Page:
Shantel: Well and I'm sure if it's owning any listener, your business is owning you right now, you just need Belay. You just need your services to help. ...
Shannon: You do not have to do it alone, ...
Shantel: Okay Shannon, I just have a few more quick questions for you to wrap things up. The first is how do you stay inspired day-to-day in owning your own business?
Shannon: I love a good podcast. I love to listen to founders' stories, or business leaders, and learn from their principles. I also love just interacting with my team. They inspire me every day to be a better leader. Honestly, a lot of our clients, too. Like any time I get to interact with a client, it is such a tangible reminder of the big work that we're up to in this world collectively as an organization.
Shantel: Love that.
Shannon: There's just some things that inspire me-
Shantel: So second question, is there anything that you haven't outsourced yet that you're excited to one day get off your plate?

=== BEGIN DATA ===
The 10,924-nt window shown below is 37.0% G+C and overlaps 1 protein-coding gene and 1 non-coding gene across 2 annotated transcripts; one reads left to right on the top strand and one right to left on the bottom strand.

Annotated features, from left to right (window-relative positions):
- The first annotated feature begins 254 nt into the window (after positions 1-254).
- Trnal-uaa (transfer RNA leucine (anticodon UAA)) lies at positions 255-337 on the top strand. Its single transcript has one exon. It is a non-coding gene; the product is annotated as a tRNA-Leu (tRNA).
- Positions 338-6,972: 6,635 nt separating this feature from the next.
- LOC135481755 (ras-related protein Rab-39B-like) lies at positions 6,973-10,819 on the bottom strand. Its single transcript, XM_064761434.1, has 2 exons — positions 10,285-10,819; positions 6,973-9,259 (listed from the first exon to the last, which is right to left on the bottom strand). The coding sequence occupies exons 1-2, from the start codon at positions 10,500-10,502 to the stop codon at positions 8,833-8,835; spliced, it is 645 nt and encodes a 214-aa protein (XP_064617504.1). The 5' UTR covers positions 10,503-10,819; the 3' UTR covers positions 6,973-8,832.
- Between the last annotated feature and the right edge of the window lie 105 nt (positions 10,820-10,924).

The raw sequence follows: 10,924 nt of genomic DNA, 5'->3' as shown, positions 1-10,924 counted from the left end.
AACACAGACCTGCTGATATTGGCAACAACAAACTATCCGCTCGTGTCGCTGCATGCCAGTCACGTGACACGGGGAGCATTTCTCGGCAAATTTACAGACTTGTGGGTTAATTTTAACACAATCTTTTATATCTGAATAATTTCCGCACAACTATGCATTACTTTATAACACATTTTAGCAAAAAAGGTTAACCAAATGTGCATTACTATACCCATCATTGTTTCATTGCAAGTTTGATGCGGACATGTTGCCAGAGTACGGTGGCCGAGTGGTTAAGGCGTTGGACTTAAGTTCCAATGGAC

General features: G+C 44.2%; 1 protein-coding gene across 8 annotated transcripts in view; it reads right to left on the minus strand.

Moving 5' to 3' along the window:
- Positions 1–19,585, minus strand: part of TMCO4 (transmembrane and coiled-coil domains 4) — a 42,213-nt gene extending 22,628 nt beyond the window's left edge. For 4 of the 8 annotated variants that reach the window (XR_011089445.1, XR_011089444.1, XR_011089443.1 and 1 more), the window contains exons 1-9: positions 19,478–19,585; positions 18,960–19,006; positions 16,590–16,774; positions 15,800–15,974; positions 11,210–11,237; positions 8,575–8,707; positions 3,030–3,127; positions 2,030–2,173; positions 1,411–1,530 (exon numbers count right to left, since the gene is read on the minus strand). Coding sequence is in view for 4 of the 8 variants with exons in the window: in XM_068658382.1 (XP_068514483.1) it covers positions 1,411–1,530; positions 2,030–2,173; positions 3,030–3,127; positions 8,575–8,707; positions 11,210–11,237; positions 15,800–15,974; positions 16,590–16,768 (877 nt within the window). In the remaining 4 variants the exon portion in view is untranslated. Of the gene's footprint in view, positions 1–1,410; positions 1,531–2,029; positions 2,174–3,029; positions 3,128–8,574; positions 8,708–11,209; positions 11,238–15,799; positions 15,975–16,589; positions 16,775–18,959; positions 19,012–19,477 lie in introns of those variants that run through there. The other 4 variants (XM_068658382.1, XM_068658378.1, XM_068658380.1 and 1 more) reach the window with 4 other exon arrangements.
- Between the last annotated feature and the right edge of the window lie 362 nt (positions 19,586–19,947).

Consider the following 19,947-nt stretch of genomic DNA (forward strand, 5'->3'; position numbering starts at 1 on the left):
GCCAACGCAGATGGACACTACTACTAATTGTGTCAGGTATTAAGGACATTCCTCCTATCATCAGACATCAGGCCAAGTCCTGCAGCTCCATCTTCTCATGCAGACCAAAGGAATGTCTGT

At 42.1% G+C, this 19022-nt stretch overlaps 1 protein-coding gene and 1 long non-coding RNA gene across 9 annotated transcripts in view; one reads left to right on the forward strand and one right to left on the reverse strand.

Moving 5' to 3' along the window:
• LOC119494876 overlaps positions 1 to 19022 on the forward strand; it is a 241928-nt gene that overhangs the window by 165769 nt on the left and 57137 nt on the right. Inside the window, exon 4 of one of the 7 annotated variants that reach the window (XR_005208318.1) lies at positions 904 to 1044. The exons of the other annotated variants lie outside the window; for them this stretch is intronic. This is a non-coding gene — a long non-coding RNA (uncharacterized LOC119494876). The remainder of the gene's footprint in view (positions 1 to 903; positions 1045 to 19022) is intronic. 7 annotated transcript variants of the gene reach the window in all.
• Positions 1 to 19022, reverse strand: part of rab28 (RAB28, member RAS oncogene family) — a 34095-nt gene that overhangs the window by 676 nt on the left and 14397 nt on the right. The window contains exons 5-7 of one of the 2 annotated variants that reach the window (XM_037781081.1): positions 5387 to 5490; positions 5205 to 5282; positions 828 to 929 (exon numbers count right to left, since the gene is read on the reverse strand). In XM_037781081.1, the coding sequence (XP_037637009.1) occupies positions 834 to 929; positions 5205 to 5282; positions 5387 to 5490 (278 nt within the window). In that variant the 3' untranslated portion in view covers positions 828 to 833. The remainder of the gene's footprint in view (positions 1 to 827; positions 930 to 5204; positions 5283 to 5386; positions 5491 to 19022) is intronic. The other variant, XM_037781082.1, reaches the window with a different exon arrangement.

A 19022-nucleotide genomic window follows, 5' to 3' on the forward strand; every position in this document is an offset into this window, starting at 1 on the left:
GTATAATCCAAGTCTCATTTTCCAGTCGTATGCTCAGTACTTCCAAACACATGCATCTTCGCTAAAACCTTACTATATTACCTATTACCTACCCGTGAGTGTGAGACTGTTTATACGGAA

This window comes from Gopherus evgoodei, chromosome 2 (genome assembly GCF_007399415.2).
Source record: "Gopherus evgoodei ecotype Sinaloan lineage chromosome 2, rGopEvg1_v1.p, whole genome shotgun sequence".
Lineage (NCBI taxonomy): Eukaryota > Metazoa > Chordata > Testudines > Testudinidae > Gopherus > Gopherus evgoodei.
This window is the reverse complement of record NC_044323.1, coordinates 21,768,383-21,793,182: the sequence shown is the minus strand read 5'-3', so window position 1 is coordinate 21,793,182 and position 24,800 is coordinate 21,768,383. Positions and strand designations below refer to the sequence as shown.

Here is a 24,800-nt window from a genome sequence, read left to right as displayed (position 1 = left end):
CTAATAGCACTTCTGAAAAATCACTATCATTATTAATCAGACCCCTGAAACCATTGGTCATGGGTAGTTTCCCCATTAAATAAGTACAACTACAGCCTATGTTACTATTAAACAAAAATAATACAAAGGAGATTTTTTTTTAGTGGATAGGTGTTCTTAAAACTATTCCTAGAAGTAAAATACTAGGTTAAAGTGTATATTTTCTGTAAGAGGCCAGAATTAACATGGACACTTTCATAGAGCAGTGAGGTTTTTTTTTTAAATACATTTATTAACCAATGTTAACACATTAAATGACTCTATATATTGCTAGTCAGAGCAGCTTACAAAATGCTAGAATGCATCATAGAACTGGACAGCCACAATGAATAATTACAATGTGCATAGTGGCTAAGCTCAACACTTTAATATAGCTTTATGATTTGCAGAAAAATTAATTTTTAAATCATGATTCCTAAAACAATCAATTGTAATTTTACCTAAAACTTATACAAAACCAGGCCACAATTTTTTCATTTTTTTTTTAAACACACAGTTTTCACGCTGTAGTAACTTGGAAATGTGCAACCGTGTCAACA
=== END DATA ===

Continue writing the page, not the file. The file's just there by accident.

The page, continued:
Shannon: Oh my gosh, that's such a fantastic question. Can I outsource working out? Like can somebody else do cardio for me? If we could figure that out, that'd be awesome. I'll keep the yoga. They can have the cardio.
Shantel: When you figure that out, you let me know. ... Last, how can people get in touch with you and the company if they're interested in learning more about Belay, your book, and/or your service, and your journey?
Shannon: Okay, a few different ways. For me personally, Instagram, ShannonKMiles. Our company and website is BelaySolutions.com. If 'Third Option' is something you're interested in, go to MyThirdOption.com and that's the same for Instagram. To get a quick overview of 'The Third Option,' if they want to go to MyThirdOption.com/Manifesto, that will give a better description of who this resonate with. That's a good place to start.
Shantel: Great, and can you order the book now? Purchase the book?
Shannon: It will be available on April 10th. We may take some pre-orders in advance, but yeah. It can be downloaded either the eBook, audio book probably will be after April 10th, and then the physical book, too.
Shantel: Great, well thank you so much for being on the show. We really appreciate it.
Shannon: Thank you so much. I am so grateful.